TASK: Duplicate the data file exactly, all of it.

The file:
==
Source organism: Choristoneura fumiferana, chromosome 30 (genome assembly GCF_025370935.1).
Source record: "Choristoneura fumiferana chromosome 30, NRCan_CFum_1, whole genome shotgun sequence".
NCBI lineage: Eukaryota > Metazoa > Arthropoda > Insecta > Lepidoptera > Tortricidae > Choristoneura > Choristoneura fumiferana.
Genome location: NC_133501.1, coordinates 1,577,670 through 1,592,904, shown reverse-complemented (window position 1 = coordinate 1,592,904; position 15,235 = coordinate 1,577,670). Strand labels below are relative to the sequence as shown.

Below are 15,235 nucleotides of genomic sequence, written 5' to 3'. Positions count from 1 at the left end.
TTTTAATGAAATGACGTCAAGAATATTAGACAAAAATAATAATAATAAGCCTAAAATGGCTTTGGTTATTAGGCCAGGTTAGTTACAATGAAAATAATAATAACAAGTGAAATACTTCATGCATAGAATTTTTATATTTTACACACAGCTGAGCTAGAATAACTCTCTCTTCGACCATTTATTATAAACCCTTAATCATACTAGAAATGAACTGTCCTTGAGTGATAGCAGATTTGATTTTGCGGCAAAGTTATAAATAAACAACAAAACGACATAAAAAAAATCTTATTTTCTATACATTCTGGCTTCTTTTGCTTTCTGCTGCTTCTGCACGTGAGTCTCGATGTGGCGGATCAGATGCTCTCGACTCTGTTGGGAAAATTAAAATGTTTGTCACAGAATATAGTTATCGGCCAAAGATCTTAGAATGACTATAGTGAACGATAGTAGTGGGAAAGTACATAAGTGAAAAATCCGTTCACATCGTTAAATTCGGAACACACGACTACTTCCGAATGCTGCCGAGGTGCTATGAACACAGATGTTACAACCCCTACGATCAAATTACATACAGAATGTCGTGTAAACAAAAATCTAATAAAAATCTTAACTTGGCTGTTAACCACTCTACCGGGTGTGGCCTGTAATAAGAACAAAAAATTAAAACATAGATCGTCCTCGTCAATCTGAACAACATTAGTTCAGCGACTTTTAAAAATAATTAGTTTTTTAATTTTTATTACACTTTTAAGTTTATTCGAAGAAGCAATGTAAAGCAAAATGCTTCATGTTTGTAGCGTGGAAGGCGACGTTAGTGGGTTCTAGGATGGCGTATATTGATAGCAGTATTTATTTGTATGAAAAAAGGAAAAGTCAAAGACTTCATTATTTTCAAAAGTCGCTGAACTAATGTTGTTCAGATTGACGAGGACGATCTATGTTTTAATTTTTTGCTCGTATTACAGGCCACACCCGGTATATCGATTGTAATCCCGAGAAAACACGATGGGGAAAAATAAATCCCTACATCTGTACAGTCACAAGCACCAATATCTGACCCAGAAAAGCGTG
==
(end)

Source organism: Choristoneura fumiferana, chromosome 30 (genome assembly GCF_025370935.1).
Source record: "Choristoneura fumiferana chromosome 30, NRCan_CFum_1, whole genome shotgun sequence".
NCBI lineage: Eukaryota > Metazoa > Arthropoda > Insecta > Lepidoptera > Tortricidae > Choristoneura > Choristoneura fumiferana.
Genome location: NC_133501.1, coordinates 1,577,670 through 1,592,904, shown reverse-complemented (window position 1 = coordinate 1,592,904; position 15,235 = coordinate 1,577,670). Strand labels below are relative to the sequence as shown.

Below are 15,235 nucleotides of genomic sequence, written 5' to 3'. Positions count from 1 at the left end.
TTTTAATGAAATGACGTCAAGAATATTAGACAAAAATAATAATAATAAGCCTAAAATGGCTTTGGTTATTAGGCCAGGTTAGTTACAATGAAAATAATAATAACAAGTGAAATACTTCATGCATAGAATTTTTATATTTTACACACAGCTGAGCTAGAATAACTCTCTCTTCGACCATTTATTATAAACCCTTAATCATACTAGAAATGAACTGTCCTTGAGTGATAGCAGATTTGATTTTGCGGCAAAGTTATAAATAAACAACAAAACGACATAAAAAAAATCTTATTTTCTATACATTCTGGCTTCTTTTGCTTTCTGCTGCTTCTGCACGTGAGTCTCGATGTGGCGGATCAGATGCTCTCGACTCTGTTGGGAAAATTAAAATGTTTGTCACAGAATATAGTTATCGGCCAAAGATCTTAGAATGACTATAGTGAACGATAGTAGTGGGAAAGTACATAAGTGAAAAATCCGTTCACATCGTTAAATTCGGAACACACGACTACTTCCGAATGCTGCCGAGGTGCTATGAACACAGATGTTACAACCCCTACGATCAAATTACATACAGAATGTCGTGTAAACAAAAATCTAATAAAAATCTTAACTTGGCTGTTAACCACTCTACCGGGTGTGGCCTGTAATAAGAACAAAAAATTAAAACATAGATCGTCCTCGTCAATCTGAACAACATTAGTTCAGCGACTTTTAAAAATAATTAGTTTTTTAATTTTTATTACACTTTTAAGTTTATTCGAAGAAGCAATGTAAAGCAAAATGCTTCATGTTTGTAGCGTGGAAGGCGACGTTAGTGGGTTCTAGGATGGCGTATATTGATAGCAGTATTTATTTGTATGAAAAAAGGAAAAGTCAAAGACTTCATTATTTTCAAAAGTCGCTGAACTAATGTTGTTCAGATTGACGAGGACGATCTATGTTTTAATTTTTTGCTCGTATTACAGGCCACACCCGGTATATCGATTGTAATCCCGAGAAAACACGATGGGGAAAAATAAATCCCTACATCTGTACAGTCACAAGCACCAATATCTGACCCAGAAAAGCGTG